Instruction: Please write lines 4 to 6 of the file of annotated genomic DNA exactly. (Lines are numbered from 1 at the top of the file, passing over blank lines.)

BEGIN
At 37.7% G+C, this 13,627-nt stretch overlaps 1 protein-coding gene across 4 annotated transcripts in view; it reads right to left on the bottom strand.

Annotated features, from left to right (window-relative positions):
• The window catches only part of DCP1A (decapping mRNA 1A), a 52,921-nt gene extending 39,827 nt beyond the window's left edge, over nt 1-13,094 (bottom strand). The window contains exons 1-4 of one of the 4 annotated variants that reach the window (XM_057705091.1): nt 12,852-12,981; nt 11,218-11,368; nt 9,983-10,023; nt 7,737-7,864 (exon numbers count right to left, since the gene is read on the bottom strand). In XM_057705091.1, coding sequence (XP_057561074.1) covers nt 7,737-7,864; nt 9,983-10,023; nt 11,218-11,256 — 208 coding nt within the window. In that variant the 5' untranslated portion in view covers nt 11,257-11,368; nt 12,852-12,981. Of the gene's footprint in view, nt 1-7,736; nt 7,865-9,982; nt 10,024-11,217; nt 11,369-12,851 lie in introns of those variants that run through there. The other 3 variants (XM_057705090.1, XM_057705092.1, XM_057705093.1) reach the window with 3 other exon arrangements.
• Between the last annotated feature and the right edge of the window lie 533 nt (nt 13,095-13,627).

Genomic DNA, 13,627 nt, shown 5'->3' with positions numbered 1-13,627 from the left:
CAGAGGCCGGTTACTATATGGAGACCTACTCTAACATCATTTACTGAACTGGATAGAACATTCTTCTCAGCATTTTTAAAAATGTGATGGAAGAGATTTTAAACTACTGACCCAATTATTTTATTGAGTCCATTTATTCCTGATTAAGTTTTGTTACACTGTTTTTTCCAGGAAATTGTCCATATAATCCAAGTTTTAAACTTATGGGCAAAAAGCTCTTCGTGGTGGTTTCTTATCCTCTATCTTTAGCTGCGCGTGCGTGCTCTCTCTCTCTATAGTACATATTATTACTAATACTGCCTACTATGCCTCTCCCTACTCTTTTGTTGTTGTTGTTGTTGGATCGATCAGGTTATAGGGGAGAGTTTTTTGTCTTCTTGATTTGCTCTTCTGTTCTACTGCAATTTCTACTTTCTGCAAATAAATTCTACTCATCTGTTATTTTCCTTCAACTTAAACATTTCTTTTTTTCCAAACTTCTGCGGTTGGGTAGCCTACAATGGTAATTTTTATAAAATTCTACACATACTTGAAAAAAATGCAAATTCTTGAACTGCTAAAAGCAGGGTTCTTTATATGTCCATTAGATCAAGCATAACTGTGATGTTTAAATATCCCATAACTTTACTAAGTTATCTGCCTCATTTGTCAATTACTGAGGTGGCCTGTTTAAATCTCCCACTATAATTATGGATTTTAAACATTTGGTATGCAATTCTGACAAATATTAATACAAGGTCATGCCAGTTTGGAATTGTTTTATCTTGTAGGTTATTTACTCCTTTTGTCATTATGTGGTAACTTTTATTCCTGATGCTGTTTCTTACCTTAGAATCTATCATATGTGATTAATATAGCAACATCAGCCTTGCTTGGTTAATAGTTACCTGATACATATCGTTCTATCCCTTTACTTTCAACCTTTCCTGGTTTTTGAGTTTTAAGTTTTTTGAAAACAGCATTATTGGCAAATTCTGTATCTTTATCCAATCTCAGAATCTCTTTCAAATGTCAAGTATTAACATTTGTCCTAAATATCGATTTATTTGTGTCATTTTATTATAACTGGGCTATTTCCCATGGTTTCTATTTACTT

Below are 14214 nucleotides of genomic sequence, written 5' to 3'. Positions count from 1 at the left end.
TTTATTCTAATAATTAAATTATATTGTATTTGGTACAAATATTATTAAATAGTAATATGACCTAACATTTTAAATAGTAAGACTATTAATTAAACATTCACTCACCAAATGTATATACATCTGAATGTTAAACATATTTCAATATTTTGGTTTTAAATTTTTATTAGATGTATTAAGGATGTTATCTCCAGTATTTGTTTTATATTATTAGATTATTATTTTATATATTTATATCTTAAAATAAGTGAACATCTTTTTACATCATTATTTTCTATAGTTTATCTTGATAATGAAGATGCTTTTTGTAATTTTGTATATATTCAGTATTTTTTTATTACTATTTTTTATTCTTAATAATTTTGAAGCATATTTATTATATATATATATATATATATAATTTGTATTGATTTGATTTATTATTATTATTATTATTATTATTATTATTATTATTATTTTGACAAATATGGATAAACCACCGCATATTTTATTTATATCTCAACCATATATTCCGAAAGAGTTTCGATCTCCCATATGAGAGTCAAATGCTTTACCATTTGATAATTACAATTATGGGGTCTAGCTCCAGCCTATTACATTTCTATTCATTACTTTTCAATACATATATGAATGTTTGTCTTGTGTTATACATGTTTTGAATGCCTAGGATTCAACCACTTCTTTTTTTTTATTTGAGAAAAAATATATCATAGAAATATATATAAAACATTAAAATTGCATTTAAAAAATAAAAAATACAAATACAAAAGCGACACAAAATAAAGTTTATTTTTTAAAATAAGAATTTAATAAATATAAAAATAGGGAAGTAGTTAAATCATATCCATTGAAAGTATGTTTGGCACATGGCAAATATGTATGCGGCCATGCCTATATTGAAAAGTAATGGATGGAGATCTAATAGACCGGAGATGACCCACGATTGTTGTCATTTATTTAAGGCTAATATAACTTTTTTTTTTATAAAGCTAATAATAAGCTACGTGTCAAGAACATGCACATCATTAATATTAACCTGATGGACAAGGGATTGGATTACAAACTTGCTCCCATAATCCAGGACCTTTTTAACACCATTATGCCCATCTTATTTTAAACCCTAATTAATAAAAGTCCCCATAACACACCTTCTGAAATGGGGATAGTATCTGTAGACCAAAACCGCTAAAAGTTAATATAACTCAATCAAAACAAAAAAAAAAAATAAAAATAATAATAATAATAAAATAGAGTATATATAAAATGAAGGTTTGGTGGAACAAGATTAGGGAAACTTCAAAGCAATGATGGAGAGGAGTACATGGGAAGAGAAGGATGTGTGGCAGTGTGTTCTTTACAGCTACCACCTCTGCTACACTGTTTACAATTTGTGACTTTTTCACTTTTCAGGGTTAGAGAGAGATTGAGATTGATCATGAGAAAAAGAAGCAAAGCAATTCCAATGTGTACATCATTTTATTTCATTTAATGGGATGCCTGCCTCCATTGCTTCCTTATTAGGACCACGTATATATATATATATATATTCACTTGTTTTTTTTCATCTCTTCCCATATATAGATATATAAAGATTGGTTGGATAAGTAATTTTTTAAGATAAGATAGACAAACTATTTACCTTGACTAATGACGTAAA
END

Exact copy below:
• Between the last annotated feature and the right edge of the window lie 533 nt (nt 13,095-13,627).

Genomic DNA, 13,627 nt, shown 5'->3' with positions numbered 1-13,627 from the left:
CAGAGGCCGGTTACTATATGGAGACCTACTCTAACATCATTTACTGAACTGGATAGAACATTCTTCTCAGCATTTTTAAAAATGTGATGGAAGAGATTTTAAACTACTGACCCAATTATTTTATTGAGTCCATTTATTCCTGATTAAGTTTTGTTACACTGTTTTTTCCAGGAAATTGTCCATATAATCCAAGTTTTAAACTTATGGGCAAAAAGCTCTTCGTGGTGGTTTCTTATCCTCTATCTTTAGCTGCGCGTGCGTGCTCTCTCTCTCTATAGTACATATTATTACTAATACTGCCTACTATGCCTCTCCCTACTCTTTTGTTGTTGTTGTTGTTGGATCGATCAGGTTATAGGGGAGAGTTTTTTGTCTTCTTGATTTGCTCTTCTGTTCTACTGCAATTTCTACTTTCTGCAAATAAATTCTACTCATCTGTTATTTTCCTTCAACTTAAACATTTCTTTTTTTCCAAACTTCTGCGGTTGGGTAGCCTACAATGGTAATTTTTATAAAATTCTACACATACTTGAAAAAAATGCAAATTCTTGAACTGCTAAAAGCAGGGTTCTTTATATGTCCATTAGATCAAGCATAACTGTGATGTTTAAATATCCCATAACTTTACTAAGTTATCTGCCTCATTTGTCAATTACTGAGGTGGCCTGTTTAAATCTCCCACTATAATTATGGATTTTAAACATTTGGTATGCAATTCTGACAAATATTAATACAAGGTCATGCCAGTTTGGAATTGTTTTATCTTGTAGGTTATTTACTCCTTTTGTCATTATGTGGTAACTTTTATTCCTGATGCTGTTTCTTACCTTAGAATCTATCATATGTGATTAATATAGCAACATCAGCCTTGCTTGGTTAATAGTTACCTGATACATATCGTTCTATCCCTTTACTTTCAACCTTTCCTGGTTTTTGAGTTTTAAGTTTTTTGAAAACAGCATTATTGGCAAATTCTGTATCTTTATCCAATCTCAGAATCTCTTTCAAATGTCAAGTATTAACATTTGTCCTAAATATCGATTTATTTGTGTCATTTTATTATAACTGGGCTATTTCCCATGGTTTCTATTTACTT